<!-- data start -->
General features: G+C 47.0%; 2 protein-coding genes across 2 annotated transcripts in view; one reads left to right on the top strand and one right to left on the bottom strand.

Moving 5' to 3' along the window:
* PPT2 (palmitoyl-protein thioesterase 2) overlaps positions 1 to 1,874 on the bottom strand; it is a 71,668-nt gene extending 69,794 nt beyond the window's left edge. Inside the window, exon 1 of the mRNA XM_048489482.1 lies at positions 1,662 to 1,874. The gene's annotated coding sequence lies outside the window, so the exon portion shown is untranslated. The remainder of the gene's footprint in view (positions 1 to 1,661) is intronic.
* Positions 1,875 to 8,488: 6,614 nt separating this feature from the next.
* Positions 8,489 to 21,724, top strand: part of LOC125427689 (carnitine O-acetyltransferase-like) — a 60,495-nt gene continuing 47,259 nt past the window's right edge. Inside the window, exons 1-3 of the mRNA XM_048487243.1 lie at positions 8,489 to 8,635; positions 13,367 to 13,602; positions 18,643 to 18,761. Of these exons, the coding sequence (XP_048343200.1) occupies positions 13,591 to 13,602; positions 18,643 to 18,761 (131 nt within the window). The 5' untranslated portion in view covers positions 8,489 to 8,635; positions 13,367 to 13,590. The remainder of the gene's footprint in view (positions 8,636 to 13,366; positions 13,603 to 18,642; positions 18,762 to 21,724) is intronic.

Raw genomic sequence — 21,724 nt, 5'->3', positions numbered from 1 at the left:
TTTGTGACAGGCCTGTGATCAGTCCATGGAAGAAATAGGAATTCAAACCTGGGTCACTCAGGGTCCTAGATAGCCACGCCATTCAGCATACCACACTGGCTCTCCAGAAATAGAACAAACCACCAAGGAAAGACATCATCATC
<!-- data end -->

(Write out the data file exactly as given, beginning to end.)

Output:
General features: G+C 47.0%; 2 protein-coding genes across 2 annotated transcripts in view; one reads left to right on the top strand and one right to left on the bottom strand.

Moving 5' to 3' along the window:
* PPT2 (palmitoyl-protein thioesterase 2) overlaps positions 1 to 1,874 on the bottom strand; it is a 71,668-nt gene extending 69,794 nt beyond the window's left edge. Inside the window, exon 1 of the mRNA XM_048489482.1 lies at positions 1,662 to 1,874. The gene's annotated coding sequence lies outside the window, so the exon portion shown is untranslated. The remainder of the gene's footprint in view (positions 1 to 1,661) is intronic.
* Positions 1,875 to 8,488: 6,614 nt separating this feature from the next.
* Positions 8,489 to 21,724, top strand: part of LOC125427689 (carnitine O-acetyltransferase-like) — a 60,495-nt gene continuing 47,259 nt past the window's right edge. Inside the window, exons 1-3 of the mRNA XM_048487243.1 lie at positions 8,489 to 8,635; positions 13,367 to 13,602; positions 18,643 to 18,761. Of these exons, the coding sequence (XP_048343200.1) occupies positions 13,591 to 13,602; positions 18,643 to 18,761 (131 nt within the window). The 5' untranslated portion in view covers positions 8,489 to 8,635; positions 13,367 to 13,590. The remainder of the gene's footprint in view (positions 8,636 to 13,366; positions 13,603 to 18,642; positions 18,762 to 21,724) is intronic.

Raw genomic sequence — 21,724 nt, 5'->3', positions numbered from 1 at the left:
TTTGTGACAGGCCTGTGATCAGTCCATGGAAGAAATAGGAATTCAAACCTGGGTCACTCAGGGTCCTAGATAGCCACGCCATTCAGCATACCACACTGGCTCTCCAGAAATAGAACAAACCACCAAGGAAAGACATCATCATC